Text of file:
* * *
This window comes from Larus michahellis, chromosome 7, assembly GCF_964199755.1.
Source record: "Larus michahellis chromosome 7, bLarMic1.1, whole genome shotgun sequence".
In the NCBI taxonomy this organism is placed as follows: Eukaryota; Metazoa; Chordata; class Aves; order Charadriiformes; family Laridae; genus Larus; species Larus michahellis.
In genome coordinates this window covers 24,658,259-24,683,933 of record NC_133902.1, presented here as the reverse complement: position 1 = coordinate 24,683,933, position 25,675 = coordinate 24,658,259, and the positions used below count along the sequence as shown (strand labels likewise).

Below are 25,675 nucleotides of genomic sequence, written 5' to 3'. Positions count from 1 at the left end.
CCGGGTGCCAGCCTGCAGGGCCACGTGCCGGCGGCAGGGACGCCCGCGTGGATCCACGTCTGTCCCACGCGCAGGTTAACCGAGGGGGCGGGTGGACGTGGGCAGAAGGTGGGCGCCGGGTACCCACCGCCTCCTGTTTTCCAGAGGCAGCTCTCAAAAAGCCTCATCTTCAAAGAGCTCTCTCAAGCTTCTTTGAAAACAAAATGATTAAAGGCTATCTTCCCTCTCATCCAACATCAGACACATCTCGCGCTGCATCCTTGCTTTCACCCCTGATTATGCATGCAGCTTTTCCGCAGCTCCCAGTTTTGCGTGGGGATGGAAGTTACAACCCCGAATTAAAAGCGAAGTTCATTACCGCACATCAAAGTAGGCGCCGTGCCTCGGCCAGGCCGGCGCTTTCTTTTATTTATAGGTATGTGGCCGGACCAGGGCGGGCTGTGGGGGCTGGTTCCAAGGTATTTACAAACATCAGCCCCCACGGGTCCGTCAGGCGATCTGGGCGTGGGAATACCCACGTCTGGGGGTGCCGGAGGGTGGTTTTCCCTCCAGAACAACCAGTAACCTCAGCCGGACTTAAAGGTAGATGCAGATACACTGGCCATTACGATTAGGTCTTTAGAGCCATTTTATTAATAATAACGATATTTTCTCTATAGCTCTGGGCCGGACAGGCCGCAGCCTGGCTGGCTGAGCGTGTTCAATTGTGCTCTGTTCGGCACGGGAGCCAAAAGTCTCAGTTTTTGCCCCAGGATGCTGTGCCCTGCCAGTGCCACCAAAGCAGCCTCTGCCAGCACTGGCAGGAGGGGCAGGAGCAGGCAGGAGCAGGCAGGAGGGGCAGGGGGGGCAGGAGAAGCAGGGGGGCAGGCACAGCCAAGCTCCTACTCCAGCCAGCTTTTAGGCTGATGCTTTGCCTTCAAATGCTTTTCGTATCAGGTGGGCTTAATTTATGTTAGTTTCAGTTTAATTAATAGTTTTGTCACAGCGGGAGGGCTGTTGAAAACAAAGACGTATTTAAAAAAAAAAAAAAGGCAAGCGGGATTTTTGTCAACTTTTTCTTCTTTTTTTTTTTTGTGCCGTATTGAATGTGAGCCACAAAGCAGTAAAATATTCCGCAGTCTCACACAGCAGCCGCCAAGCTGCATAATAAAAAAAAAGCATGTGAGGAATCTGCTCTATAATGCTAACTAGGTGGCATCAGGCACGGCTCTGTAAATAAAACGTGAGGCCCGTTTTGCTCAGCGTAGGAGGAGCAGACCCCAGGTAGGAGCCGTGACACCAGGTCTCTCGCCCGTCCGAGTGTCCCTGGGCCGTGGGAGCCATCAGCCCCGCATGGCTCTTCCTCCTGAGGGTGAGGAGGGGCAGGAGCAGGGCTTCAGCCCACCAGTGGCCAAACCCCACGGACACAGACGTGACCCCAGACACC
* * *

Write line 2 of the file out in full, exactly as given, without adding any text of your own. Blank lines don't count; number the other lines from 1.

Source record: "Larus michahellis chromosome 7, bLarMic1.1, whole genome shotgun sequence".